Rickspoondog_lightning.jpg (306075 bytes)
                        Ricks Lightning

 Bob McLane  and What 04 

Put together some great info on modifying your headlight switch to allow you to run the fog lights with the parking lights or in the autolamp position.  Some of this info is from a Lightning and some from a Super crew but the headlamp switch should be the same ...

Through the generosity of Rick and Bob I have assembled all the info here and used Rick's great description with Bobs Excellent photos.  

Here is a Copy of Rick's page from http://home.mindspring.com/~rcarino/lightning_foglamp_mod.htm

(I added Bobs photos for clarity)

Extending Fog/Driving Lamp Functionality
in the 2000 SVT F-150 Lightning

This document is the culmination of data and experience gained in altering the stock functionality of the 2000 Lightning's Fog or Driving Lights. These are the round lights housed in the front lower fairing, and are referred to in this document as Foglights.

This document is written based on my 2000 model year only,
but the information presented here may be useful for other model years.

In the stock mode of operation, you are only able to activate the fog lights when the headlight switch is in the full 'on' (or headlamp position), mainly because it is the only position where you can physically pull out the switch to activate the fog lamps.

Through testing and guessing, I have altered my truck's headlight switch mechanism and wiring in such a way that I am able to:

  1. pull out the headlight switch in the auto lamp, the parking lamp, and the headlamp positions.
  2. activate the fog lights while the headlight switch is in the auto lamp, parking lamp and headlamp positions.

How? There are 2 parts I recommend in this procedure - the physical modification, and the electrical modification.

Preliminary Preparations

  1. Gather your tools. I used a small screwdriver, small hobby file, medium pair of pliers, 3M splice connector, electrical tape, and an air compressor (canned air will suffice).

  2. Take a deep breath. If you are like me, I'm very hesitant to hurt my truck, so any modification is a big one.

  3. Remove the headlight switch console. This console has three metal clips holding it in the dash- one on the bottom-middle where the 'notch' is, one on the left-middle, and one on the top-right. I simply used a small screwdriver to coax these clips into releasing the console from the dash. There are 2 sets of wires plugged into the back of this console.

Results at this point:
You should be ready to start working.

Part 1 - Physical Modification: The Headlight Switch Mechanism

  1. Disconnect the wires. The connectors to the back of the console have a 'lock' or 'latch' that you must press while wiggling/pulling the connector. I also don't recommend pulling on the wires - there is always the possibility of damaging a wire or pulling it from the connector.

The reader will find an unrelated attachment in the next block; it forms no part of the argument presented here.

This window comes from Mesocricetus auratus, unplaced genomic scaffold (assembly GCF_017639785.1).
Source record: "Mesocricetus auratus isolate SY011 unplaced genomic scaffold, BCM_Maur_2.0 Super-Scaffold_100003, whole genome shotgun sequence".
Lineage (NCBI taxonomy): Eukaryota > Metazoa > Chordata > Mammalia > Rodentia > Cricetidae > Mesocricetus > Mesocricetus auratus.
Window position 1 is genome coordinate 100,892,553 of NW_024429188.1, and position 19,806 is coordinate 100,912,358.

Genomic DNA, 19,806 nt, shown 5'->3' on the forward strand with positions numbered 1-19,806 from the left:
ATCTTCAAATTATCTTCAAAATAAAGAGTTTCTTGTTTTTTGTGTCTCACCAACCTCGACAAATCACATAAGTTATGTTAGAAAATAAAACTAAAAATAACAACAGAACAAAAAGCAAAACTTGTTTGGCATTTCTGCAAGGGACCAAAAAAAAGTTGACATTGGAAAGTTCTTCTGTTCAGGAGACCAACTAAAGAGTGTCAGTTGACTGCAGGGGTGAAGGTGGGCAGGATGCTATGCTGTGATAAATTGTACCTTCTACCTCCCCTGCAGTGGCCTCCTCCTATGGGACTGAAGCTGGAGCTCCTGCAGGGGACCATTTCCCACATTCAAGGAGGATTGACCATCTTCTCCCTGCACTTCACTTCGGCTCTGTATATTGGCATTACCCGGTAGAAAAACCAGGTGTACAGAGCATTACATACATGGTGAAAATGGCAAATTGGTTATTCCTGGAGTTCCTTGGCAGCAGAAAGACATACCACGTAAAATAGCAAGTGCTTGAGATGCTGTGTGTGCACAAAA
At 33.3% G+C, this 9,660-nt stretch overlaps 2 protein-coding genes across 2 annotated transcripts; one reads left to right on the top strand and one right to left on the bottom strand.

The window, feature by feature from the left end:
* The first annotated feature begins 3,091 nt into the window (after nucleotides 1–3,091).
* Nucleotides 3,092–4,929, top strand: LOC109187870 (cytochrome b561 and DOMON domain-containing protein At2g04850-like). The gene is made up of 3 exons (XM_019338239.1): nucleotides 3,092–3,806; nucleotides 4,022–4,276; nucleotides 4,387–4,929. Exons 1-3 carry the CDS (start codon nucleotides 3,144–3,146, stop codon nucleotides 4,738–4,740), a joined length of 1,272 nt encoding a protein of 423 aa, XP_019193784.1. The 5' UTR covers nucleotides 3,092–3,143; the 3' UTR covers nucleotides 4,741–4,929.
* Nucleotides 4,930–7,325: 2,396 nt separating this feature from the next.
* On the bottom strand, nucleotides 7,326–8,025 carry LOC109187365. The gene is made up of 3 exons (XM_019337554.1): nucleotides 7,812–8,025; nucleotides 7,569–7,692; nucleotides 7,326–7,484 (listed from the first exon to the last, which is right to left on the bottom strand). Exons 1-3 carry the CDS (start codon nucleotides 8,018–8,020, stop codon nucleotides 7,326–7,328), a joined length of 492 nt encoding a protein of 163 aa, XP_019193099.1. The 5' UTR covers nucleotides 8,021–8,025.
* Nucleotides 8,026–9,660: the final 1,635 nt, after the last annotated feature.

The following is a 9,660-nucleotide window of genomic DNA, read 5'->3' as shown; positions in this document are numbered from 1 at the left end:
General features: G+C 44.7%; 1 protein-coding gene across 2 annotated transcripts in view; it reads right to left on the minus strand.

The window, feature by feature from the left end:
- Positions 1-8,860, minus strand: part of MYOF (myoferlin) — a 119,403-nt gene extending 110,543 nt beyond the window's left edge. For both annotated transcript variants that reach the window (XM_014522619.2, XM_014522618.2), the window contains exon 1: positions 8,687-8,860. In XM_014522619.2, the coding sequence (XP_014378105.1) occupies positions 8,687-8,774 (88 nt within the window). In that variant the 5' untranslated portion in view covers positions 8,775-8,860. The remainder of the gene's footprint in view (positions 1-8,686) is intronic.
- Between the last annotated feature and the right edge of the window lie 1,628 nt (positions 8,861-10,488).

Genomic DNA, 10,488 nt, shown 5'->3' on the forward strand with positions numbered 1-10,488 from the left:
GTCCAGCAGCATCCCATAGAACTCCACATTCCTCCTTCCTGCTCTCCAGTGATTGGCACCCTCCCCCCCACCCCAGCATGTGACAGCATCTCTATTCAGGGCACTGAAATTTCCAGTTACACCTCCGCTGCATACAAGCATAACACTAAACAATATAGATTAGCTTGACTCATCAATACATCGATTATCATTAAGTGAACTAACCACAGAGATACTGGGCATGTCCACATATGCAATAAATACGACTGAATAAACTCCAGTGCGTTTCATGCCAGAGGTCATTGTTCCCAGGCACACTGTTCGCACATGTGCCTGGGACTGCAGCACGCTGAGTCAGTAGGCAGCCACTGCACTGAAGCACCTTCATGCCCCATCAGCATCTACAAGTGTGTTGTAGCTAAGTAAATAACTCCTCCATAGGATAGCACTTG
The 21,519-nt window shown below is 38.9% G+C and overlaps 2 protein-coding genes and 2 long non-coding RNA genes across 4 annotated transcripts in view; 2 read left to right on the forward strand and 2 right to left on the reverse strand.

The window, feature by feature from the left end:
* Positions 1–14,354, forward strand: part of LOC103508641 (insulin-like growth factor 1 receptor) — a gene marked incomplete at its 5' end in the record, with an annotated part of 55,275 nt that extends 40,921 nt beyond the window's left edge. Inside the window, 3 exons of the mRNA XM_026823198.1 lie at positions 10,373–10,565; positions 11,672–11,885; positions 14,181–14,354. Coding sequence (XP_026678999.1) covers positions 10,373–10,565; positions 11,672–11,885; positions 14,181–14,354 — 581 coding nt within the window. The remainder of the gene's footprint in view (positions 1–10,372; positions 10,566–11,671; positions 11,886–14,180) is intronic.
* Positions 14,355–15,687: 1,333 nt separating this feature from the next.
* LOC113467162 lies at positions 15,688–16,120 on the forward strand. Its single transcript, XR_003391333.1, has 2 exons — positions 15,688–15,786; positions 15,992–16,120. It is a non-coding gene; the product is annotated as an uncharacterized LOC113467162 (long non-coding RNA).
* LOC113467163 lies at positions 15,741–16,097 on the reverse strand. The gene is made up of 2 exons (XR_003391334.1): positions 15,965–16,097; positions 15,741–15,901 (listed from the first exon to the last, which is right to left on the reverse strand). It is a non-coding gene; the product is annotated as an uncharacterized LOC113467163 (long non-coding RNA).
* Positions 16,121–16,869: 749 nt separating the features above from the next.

2. Headlight Switch Assembly  ( Disassembly ??)  
    There are 2 ways to approach the next step. One is to cut the heat welds off the back of the Light switch as shown in photos below or as Rick puts it "Bob opened his switch up by cutting the "heat tabs", which is why he was able to get photos of the inside of his switch console.  I never took mine apart simply because I was afraid to; and
    since I was able to get my desired result, I didn't feel I needed to.  And I'm not going to take it apart again! =) ~rick"

  3. Find the collar. If you look into the console from the bottom, you should be able to see the mechanical headlamp switch mechanism. There's a black plastic column that's attached to the headlamp switch that should rotate as you move the switch to its different positions (autolamp, off, park, on). Also attached to that column, inside the console, there's a black plastic 'arm' - this, along with the 'ramped' white plastic collar around the switch, is what prevents the headlamp knob from being pulled out in any position except the 'on' headlamp position.

    The easiest way to find the 'ramped' white plastic collar I am talking about is to turn the switch to the full on headlamp and foglamp position (turn switch full clockwise and pull it out). Now look for the black plastic arm. Now watch that arm as you slowly turn the switch counter-clockwise back to the park position. You should see the arm ride on a white plastic collar surrounding the whole headlamp switch mechanism. There is a 'ramp' in this collar that forces the switch to pop back inward when you turn from the 'on' position to the 'park' position.

    Good luck, this can be a little confusing.

  4. Persuade the collar. Using a small file, I filed down the white plastic collar at the positions I wanted to be able to pull out the headlamp switch to activate the foglamps. I filed down the ramp at the 'park' position, but duplicated the slope on the other side of that position. So now the switch stays pulled-out in the 'on' and 'park' position, but still pops back in when I turn to 'off'. For the autolamp position, I filed a notch and ramp towards the off position. Again, the switch stays pulled-out in the 'auto' position, but still pops back in when I turn to 'off'. Make sure to clean/blow out the plastic filings from the casing.

    IMPORTANT: I do NOT recommend simply cutting the 'arm' from the switch column. This negates the collar's secondary function of being able to provide 'stops' for the switch mechanism. One bit of feedback I have gotten from someone who just cut the arm is: "Without the sweeper arm, the whole switch is kind of wonky. It pulls out too far and will also rotate past the autolamp position. Just don't like the feel."